As the drought expands and drains pasture production, many beef producers will need more hay than normal to get whatever livestock they still have through the winter.
"Like never before producers should consider methods to improve efficiency of harvested forage use," says Dave Lalman, Oklahoma State University beef extension specialist.
Lalman says three relatively simple concepts can help stretch hay. When combined these strategies could cut the need for hay by at least one third.
Feedyards and backgrounding operations have taken advantage of improved efficiencies associated with limit feeding growing cattle for many years. This strategy may also be used to substantially reduce hay use in cow/calf operations, Lalman says.
If you limit forage intake, forage digestibility should increase and waste should go down, he says.
Minnesota and Illinois researchers limited the amount of time cows had access to hay. When cows were allowed access to hay for six hours, hay intake was reduced by an average of 22% over three experiments. Hay waste was reduced with restricted access in two of the three experiments.
Cows with restricted access gained weight in all three of the experiments, even though they did not gain as much as cows with free-choice hay access. Lalman says this suggests that initial cow body condition and hay quality may be important factors for success if you choose to implement this strategy.
If cows are in poor body condition initially or if hay quality is extremely low, cow performance likely will suffer, as will newborn calf health and cow reproductive efficiency.
Estimating free-choice intake and determining the degree of restriction below free-choice intake are critical factors in using the limit feeding strategy, Lalman says. The National Research Council publishes equations to estimate forage intake and these equations are incorporated into many cow/calf nutrition evaluation software programs.
The OSU Cowculator uses cow size, stage of production, milk yield and forage quality to estimate dry matter intake. Cowculator and many other nutrition evaluation programs can also be used to estimate performance of cows with varying degrees of hay restriction. Limit feeding is not recommended for first-calf heifers or thin, older cows.
Use good hay rings
OSU recently studied the effects of hay feeder design on hay waste and found significant savings could be had, Lalman says. In fact, the savings could more than pay for the higher cost of the better feeders.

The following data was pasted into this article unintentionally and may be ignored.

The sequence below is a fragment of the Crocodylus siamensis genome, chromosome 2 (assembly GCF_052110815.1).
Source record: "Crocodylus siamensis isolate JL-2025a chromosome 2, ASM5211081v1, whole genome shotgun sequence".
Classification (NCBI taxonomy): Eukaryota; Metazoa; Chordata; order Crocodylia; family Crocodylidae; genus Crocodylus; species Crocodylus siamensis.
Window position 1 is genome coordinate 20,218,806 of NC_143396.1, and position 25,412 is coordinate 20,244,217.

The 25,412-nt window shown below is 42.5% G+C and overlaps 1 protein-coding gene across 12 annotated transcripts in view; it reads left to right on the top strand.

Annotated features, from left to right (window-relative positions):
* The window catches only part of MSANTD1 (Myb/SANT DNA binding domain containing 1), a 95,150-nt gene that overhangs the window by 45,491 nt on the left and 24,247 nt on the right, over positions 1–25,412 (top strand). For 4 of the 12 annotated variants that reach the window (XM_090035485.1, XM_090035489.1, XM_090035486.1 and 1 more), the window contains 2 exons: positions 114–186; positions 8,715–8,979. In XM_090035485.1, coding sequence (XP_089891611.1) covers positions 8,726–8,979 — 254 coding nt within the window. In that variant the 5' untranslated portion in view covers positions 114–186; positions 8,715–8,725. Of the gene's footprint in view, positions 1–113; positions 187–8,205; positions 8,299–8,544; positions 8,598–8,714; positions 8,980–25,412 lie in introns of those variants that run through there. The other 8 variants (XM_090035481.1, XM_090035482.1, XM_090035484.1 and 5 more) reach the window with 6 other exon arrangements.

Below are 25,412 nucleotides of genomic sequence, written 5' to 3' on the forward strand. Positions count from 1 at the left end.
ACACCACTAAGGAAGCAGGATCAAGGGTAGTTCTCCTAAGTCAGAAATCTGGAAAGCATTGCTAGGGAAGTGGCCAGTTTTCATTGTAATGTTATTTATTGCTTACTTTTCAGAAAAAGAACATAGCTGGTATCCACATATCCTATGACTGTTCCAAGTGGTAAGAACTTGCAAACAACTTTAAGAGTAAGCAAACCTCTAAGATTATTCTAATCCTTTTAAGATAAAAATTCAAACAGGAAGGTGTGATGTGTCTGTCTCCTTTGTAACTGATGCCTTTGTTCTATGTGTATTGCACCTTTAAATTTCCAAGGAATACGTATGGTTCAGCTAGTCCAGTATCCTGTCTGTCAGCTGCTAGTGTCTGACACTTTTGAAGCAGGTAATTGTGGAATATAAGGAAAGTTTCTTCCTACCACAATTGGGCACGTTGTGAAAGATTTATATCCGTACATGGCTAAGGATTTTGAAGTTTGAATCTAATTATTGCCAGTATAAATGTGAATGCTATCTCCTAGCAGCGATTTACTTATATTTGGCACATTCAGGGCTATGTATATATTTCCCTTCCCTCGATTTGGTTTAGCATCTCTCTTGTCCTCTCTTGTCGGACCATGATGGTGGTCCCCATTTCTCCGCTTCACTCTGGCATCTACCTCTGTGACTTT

The researchers evaluated two feeders with open-bottom rings and two feeders with sheeted bottom rings. The open-bottom feeders wasted an average of 21% of the original bale weight. These two feeders are light weight, convenient to use and inexpensive, and are the most popular feeder style in Oklahoma.
The sheeted-bottom feeder reduced hay waste to 13%. Even better, a modified cone feeder with a sheeted bottom reduced hay waste to only 5%. The feeders with sheeted bottoms are both heavier and more expensive than the open bottom feeders.
Nevertheless, assuming hay is priced at $120 per ton, over a 120-day feeding period the difference in the value of one feeding season's hay waste between the open-bottom steel ring feeder and the modified cone feeder is $468.72. Few cow/calf operations will be able to absorb the cost of 21% hay waste when hay is as costly as it is this year.
Use an ionophore
Feeding an ionophore for cattle on forage can increase the energy value of a forage diet and thus further reduce the need for hay, Lalman says. Older research has shown Rumensin and Bovatec improve weight gain of growing cattle. Rumensin is approved for the use in mature beef cows. Other research from the early 1980s showed that Rumensin reduced hay intake by around 10% while still producing about the same amount of weight gain.
Lalman says in a recent experiment at OSU cows fed 200 mg of Rumensin gained an additional half pound per head per day and nearly one half a body condition score more than cows without Rumensin in their diets during a 58-day study. In this project the forage digestibility was improved dramatically, resulting in the improved cow performance.
"One could look at the addition of Rumensin in the supplement as having increased the net energy value of low-quality hay diet by about 15%," he says. "In other words, less of the same diet would need to be fed to get the same performance."
"In our region, the cost of Rumensin is about 2 cents per cow per day. I don't know any other way to get that much improvement in forage utilization at such a low cost," Lalman adds.
There is no research on the combined savings when two or more of these technologies are combined, Lalman says. But he thinks it likely hay use could be reduced by 30% to 40% when two or all three of these strategies are used together.